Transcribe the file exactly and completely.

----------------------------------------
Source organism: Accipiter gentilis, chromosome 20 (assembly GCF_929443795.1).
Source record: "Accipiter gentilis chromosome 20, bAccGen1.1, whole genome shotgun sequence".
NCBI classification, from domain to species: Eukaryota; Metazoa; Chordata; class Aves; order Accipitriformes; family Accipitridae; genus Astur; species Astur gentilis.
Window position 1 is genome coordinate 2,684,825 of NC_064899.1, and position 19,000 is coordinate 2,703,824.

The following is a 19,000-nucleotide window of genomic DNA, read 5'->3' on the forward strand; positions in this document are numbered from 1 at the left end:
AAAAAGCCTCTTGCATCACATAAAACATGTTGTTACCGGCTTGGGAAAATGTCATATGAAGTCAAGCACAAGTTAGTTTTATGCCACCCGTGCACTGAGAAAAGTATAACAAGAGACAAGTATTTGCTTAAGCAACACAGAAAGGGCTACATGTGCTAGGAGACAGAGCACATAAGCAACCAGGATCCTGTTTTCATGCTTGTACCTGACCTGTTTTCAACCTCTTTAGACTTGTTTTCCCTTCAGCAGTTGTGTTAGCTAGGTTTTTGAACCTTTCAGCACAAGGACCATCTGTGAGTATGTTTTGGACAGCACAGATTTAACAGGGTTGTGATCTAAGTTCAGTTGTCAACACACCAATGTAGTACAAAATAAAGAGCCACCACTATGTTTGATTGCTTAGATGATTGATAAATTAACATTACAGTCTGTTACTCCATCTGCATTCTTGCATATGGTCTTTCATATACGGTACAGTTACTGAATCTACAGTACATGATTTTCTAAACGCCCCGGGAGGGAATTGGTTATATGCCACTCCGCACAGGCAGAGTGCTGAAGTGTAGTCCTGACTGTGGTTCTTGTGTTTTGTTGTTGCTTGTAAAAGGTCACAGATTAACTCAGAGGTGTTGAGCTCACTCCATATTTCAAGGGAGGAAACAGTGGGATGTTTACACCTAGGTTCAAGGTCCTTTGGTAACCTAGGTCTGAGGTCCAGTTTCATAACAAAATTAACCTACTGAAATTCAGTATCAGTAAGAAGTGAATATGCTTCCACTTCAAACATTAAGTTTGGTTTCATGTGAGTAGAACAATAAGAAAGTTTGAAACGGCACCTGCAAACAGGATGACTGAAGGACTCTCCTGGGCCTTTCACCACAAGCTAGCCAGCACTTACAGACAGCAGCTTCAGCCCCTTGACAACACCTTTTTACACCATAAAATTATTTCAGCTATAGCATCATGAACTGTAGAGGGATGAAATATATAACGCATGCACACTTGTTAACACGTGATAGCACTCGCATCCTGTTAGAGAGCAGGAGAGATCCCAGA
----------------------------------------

Source organism: Accipiter gentilis, chromosome 20 (assembly GCF_929443795.1).
Source record: "Accipiter gentilis chromosome 20, bAccGen1.1, whole genome shotgun sequence".
NCBI classification, from domain to species: Eukaryota; Metazoa; Chordata; class Aves; order Accipitriformes; family Accipitridae; genus Astur; species Astur gentilis.
Window position 1 is genome coordinate 2,684,825 of NC_064899.1, and position 19,000 is coordinate 2,703,824.

The following is a 19,000-nucleotide window of genomic DNA, read 5'->3' on the forward strand; positions in this document are numbered from 1 at the left end:
AAAAAGCCTCTTGCATCACATAAAACATGTTGTTACCGGCTTGGGAAAATGTCATATGAAGTCAAGCACAAGTTAGTTTTATGCCACCCGTGCACTGAGAAAAGTATAACAAGAGACAAGTATTTGCTTAAGCAACACAGAAAGGGCTACATGTGCTAGGAGACAGAGCACATAAGCAACCAGGATCCTGTTTTCATGCTTGTACCTGACCTGTTTTCAACCTCTTTAGACTTGTTTTCCCTTCAGCAGTTGTGTTAGCTAGGTTTTTGAACCTTTCAGCACAAGGACCATCTGTGAGTATGTTTTGGACAGCACAGATTTAACAGGGTTGTGATCTAAGTTCAGTTGTCAACACACCAATGTAGTACAAAATAAAGAGCCACCACTATGTTTGATTGCTTAGATGATTGATAAATTAACATTACAGTCTGTTACTCCATCTGCATTCTTGCATATGGTCTTTCATATACGGTACAGTTACTGAATCTACAGTACATGATTTTCTAAACGCCCCGGGAGGGAATTGGTTATATGCCACTCCGCACAGGCAGAGTGCTGAAGTGTAGTCCTGACTGTGGTTCTTGTGTTTTGTTGTTGCTTGTAAAAGGTCACAGATTAACTCAGAGGTGTTGAGCTCACTCCATATTTCAAGGGAGGAAACAGTGGGATGTTTACACCTAGGTTCAAGGTCCTTTGGTAACCTAGGTCTGAGGTCCAGTTTCATAACAAAATTAACCTACTGAAATTCAGTATCAGTAAGAAGTGAATATGCTTCCACTTCAAACATTAAGTTTGGTTTCATGTGAGTAGAACAATAAGAAAGTTTGAAACGGCACCTGCAAACAGGATGACTGAAGGACTCTCCTGGGCCTTTCACCACAAGCTAGCCAGCACTTACAGACAGCAGCTTCAGCCCCTTGACAACACCTTTTTACACCATAAAATTATTTCAGCTATAGCATCATGAACTGTAGAGGGATGAAATATATAACGCATGCACACTTGTTAACACGTGATAGCACTCGCATCCTGTTAGAGAGCAGGAGAGATCCCAGA